On January 30, the World Health Organization (WHO) declared the coronavirus outbreak in China a global emergency. On the same day, the International Monetary Fund (IMF) admitted that the epidemic would affect the entire global economy. As for Russia, the spread of the virus, against which there is no vaccine yet, will have an inevitable impact: China accounts for over 12 percent of all Russian exports. The only question is how detrimental this outbreak will be. Here is what we know so far.
Oil prices were the first to react given that China is one of the biggest consumers of the raw material. Demand for fuel in China has fallen and dollar prices for oil have collapsed. In January, Brent oil fell 12.6 percent, while Russia’s Urals oil dropped in value in both dollar and ruble terms. On February 10, Urals oil hit a two-year low, falling below 3,400 rubles ($56) a barrel. This price is already below the one written into the federal budget. As a result, the ruble exchange rate has shifted, albeit not yet critically: Since early January, the ruble has lost 3.35 percent against the dollar.
Russia buys $50 billion worth of goods from China each year and about half are imports of cars, personal computers and smartphones. So far, Russian companies have received no notification of delays in deliveries from China. As for Chinese food products, their share in the Russian market is no more than 2 percent.
The principal imports are ginger, garlic, tomatoes, peppers, tangerines, grapes and pomelos, but, according to retailers, they can easily be replaced with imports from other countries. Thus on February 3, Magnit,one of the major retail chains in Russia, announced that it was no longer importing fruit and vegetables from China, owing to the threat of the spread of the virus and the additional complications in logistics. Instead of China, for the time being, the company would be importing fruit and vegetables from Turkey, Israel and Morocco.
X5 Retail Group, another big retailer, has also said it is looking for new suppliers. However, Lenta and Metro still have no plans to suspend deliveries from China, while the remaining retailers (such as Auchan or Diksi) have so far not commented on the situation. The problem is that most Chinese food supplies go to the Far East and the Siberian Federal District - regions that depend heavily on imports - and the shelves in the grocery stores there have already been depleted. According to local media, cucumbers and tomatoes have gone up steeply in price and food stores in Vladivostok, Khabarovsk and Ussuriysk are experiencing shortages of some types of produce. And bananas have become the first “casualty” of the coronavirus in Vladivostok - someone spread a rumor that they were infected (despite their having come from Ecuador) and the bananas simply rotted.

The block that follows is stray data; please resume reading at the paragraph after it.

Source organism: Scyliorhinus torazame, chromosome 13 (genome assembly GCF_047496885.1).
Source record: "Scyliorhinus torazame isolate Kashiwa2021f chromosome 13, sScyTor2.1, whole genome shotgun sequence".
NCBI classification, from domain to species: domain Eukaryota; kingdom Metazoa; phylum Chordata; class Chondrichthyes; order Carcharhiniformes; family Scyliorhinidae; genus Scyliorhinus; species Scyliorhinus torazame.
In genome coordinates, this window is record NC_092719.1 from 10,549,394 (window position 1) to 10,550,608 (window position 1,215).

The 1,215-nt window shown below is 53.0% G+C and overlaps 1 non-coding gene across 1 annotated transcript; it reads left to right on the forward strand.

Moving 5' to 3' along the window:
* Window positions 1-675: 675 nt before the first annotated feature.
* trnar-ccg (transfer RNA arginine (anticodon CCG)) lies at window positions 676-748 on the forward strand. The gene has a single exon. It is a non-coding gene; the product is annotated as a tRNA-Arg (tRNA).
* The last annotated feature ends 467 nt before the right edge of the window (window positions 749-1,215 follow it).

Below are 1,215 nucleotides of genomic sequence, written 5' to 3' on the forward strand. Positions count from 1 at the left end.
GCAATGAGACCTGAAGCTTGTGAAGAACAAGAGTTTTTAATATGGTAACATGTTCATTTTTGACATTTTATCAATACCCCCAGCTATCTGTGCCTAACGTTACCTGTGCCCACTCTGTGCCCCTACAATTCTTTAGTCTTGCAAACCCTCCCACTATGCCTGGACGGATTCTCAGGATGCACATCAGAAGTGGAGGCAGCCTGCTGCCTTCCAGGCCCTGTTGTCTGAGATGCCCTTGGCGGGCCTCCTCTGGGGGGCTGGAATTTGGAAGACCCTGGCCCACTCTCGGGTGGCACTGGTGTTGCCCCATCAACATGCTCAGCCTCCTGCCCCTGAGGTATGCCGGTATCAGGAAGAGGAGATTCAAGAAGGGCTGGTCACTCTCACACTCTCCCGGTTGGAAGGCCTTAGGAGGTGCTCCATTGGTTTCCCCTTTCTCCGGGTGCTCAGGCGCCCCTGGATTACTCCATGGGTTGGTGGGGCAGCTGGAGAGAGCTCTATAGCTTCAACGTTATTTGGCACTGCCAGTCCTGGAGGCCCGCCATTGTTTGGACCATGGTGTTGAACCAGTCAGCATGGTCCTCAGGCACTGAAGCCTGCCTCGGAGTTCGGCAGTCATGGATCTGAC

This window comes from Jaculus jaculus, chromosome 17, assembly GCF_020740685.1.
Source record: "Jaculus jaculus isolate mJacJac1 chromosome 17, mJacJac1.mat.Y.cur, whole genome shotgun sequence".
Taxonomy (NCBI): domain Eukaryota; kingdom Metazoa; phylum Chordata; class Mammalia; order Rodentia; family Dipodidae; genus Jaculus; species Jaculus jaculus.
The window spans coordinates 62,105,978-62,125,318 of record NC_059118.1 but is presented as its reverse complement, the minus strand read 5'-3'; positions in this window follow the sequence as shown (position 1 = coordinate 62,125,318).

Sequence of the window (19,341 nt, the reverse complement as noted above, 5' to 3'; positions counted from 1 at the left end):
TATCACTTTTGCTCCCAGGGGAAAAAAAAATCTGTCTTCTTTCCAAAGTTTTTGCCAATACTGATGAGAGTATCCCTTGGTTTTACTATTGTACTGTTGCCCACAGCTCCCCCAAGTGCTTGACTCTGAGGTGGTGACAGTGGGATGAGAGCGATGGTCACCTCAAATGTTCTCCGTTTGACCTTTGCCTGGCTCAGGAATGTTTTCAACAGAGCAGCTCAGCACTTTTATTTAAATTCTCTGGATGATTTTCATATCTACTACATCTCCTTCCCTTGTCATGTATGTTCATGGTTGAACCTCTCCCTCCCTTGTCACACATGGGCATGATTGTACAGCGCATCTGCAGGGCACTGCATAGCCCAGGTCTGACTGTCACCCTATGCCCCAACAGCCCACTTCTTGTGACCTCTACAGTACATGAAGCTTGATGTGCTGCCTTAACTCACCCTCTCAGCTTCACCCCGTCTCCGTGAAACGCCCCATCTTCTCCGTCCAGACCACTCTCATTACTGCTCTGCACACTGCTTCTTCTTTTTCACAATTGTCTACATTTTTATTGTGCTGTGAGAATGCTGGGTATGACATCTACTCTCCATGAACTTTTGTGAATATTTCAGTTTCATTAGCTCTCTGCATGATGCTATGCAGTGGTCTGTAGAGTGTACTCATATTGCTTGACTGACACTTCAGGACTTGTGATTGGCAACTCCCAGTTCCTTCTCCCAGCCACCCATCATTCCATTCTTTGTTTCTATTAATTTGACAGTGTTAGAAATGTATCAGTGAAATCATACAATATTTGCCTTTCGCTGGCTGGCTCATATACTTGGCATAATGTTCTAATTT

This is the forecast of the Association of Tour Operators of Russia for the period January-March 2020 in light of the quarantine measures imposed. China was the biggest “supplier” of tourists to Russia and now the country is losing at least 1.3 million Chinese tourists. Air links with China have been partially suspended from February 1: There are now only four services, operated by Aeroflot and its partners, to Beijing, Guangzhou, Shanghai and Hong Kong. But, to all appearances, the losses here are not expected to be too great: According to VTB Capital analyst Elena Sakhnova, the Chinese routes account for only two million passengers a year out of a total of almost 130 million. For Aeroflot, it amounts to just 4 percent of passenger volume and 5 percent of revenue.
So far it is the pharmaceutical companies and pharmacies that have undeniably gained from the situation. Sales of some products and antiviral drugs have exploded - since there is no cure for coronavirus, people are going out and buying up whatever they can following the principle: “I’ll try anything and everything.” For example, according to fiscal data operator OFD Platform, sales of face masks are up 220 percent already.
So far no-one in Russia regards the impact of the virus from China as a pandemic. Despite all the current adverse consequences, German Gref, head of Sberbank, Russia's biggest bank, has described it as “not very significant”. However, everything could change if it proves impossible to contain the virus and the current situation drags on. If that happens, difficult times lie ahead for Russia’s economy: The Russian Audit Chamber is predicting serious consequences. Here is just one example: the Nissan automobile manufacturer has already warned that it will suspend vehicle production in Russia unless the situation changes by March.
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